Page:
Internet Archive archives digital texts… on paper. WTF.

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The Internet Archive reports on its blog that it is concerned about the original copies of books being digitized for libraries and other institutions being discarded or moved to “off site repositories” when they are returned.  Their solution is to take these original books and archive them for future use:

A reason to preserve the physical book that has been digitized is that it is the authentic and original version that can be used as a reference in the future. If there is ever a controversy about  the digital version, the original can be examined. A seed bank such as the Svalbard Global Seed Vault is seen as an authoritative and safe version of crops we are growing. Saving physical copies of digitized books might at least be seen in a similar light as an authoritative and safe copy that may be called upon in the future.

While I applaud Internet Archive’s dedication to archiving and storage of backup material, I say they’re taking a step backward here. You don’t preserve backups of microfiche newspaper articles by saving the newspapers. Likewise, storing digital documents on paper is wasteful and energy/storage-demanding; a single hard drive could save everything in those shipping containers depicted above (not to mention the headache of accessing a single book stored therein).

What the IA ought to be doing is working to improve and use digital storage and backup systems. Yes, they are not perfect as-is; but considering how easy it is to back up a single hard drive in multiple redundant systems, all of which can be designed to cross-check each other to eliminate “electron-flipping,” you could accomplish the same thing with just four drives placed in four safe sites. Want to be safer? Try eight drives.

Let’s face it: Paper is far from the perfect storage medium, as those shipping containers ably illustrate. Let’s be sensible about archiving and storage, and not let romanticism over paper lead us astray.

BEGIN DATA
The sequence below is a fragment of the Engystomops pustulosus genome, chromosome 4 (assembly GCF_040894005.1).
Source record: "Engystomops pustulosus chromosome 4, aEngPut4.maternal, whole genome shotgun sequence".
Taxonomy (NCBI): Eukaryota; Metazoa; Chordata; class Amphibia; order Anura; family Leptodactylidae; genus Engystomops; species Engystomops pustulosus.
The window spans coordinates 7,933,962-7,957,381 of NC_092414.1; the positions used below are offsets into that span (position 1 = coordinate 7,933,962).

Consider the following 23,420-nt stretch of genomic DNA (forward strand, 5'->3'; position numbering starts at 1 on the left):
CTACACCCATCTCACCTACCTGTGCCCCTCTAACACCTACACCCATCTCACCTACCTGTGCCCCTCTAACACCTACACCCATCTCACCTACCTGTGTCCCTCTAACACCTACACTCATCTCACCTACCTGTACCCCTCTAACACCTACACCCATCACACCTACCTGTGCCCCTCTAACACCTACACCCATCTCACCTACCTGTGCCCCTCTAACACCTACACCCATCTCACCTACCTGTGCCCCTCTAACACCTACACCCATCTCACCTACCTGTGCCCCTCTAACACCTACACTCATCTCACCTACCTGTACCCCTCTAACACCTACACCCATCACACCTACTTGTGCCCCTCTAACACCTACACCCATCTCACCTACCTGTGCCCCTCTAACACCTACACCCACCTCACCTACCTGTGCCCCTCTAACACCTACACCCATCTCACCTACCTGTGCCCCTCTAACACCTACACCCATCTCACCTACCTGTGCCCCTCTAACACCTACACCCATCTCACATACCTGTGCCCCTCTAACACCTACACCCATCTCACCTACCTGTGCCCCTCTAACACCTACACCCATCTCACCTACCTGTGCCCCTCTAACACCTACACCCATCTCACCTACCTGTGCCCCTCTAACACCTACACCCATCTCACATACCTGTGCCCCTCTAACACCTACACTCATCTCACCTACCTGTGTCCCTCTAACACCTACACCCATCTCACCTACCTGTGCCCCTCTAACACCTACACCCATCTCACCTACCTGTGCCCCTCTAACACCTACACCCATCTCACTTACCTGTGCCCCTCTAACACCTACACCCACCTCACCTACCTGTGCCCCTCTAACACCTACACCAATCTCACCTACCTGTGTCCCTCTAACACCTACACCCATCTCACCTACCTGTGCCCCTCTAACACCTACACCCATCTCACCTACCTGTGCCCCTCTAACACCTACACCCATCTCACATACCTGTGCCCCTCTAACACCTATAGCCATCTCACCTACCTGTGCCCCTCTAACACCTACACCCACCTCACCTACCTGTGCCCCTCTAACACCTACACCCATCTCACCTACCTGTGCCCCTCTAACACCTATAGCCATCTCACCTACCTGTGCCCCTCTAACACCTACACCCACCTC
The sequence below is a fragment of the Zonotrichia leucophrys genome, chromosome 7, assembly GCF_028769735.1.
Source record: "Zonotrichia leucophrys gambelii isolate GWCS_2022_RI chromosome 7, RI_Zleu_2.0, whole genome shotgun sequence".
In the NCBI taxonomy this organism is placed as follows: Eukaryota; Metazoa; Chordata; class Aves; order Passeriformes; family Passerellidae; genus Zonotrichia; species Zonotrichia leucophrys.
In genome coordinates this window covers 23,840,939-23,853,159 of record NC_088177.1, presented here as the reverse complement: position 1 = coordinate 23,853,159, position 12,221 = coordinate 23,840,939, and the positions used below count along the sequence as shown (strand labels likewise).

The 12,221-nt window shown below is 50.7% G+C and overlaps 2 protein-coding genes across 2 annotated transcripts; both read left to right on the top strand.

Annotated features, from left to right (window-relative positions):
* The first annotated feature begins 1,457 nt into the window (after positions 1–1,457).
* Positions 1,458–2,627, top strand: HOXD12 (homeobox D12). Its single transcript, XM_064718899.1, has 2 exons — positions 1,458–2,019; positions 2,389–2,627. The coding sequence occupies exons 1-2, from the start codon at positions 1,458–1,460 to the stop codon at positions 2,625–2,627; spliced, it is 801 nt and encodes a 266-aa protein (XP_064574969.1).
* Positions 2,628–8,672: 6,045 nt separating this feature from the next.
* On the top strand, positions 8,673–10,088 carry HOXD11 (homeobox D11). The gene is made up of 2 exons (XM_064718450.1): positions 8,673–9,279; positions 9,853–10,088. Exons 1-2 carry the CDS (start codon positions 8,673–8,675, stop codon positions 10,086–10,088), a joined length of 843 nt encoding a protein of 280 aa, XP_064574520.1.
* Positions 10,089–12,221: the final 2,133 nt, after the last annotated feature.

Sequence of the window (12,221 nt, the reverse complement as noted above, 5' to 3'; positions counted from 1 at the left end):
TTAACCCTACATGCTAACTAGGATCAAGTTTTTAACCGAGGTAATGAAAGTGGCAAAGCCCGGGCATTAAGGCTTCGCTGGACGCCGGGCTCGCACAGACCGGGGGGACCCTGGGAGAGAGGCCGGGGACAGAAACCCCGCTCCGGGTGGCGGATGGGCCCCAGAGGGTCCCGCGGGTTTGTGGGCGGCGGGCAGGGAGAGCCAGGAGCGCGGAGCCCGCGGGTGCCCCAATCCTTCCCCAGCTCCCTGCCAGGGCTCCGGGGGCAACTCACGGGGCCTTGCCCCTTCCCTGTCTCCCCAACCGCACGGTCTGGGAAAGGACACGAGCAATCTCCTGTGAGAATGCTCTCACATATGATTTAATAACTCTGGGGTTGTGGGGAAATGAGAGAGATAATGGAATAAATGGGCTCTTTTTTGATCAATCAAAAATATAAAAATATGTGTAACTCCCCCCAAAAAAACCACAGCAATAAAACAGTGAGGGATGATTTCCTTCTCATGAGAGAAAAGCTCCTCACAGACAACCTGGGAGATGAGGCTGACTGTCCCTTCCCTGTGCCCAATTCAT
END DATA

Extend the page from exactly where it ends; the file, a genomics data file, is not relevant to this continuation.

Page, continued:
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3 thoughts on “Internet Archive archives digital texts… on paper. WTF.

  1. A paper backup is good to have though because paper (if it is acid free–newspaper isn’t really a good analogy because it deteriorates very quickly) lasts a long time, and can be easily copied. Digital file formats change rather often, so everything has to be reconverted over and over again as technology changes. Think, for example, of what computers were like ten years ago. Imagine having a storeroom full of now-useless floppy disks–to retrieve that information now, you’d need an external drive to even read the information stored on them. In 20 years, today’s hard drives are going to be laughable compared to what’s standard, and you’ll probably have to jump through a lot of hoops to be able to access any data that’s on it.

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  2. Actually, producing a drive to read old floppies is child’s play… especially if, like me, you’d done that back when floppies were still being used, and archived them to the newer medium. Advanced planning is the trick, having the foresight to archive files before the mediums become obsolete… this is what’s needed now, and in digital mediums, it is much easier to transfer files from one digital source to another.

    Compare that to the process of copying paper: Even the fastest photocopying equipment performs like a tortoise against the light beam speed of digital file transfer.

    As I said, digital archiving does need improvement to make it more durable over time. But that’s no reason to turn back to paper… it’s a reason to move forward and improve digital systems.

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  3. “Photovoltaics: Design and Installation Manual” has all the essential basics for disigning and building a system.
    It covers serial and parallel circuitry and other electrical aspects necessary to the construction of a photovoltaic system.
    The reading is a little dry, but that is the nature of the subject,
    isn’t it?

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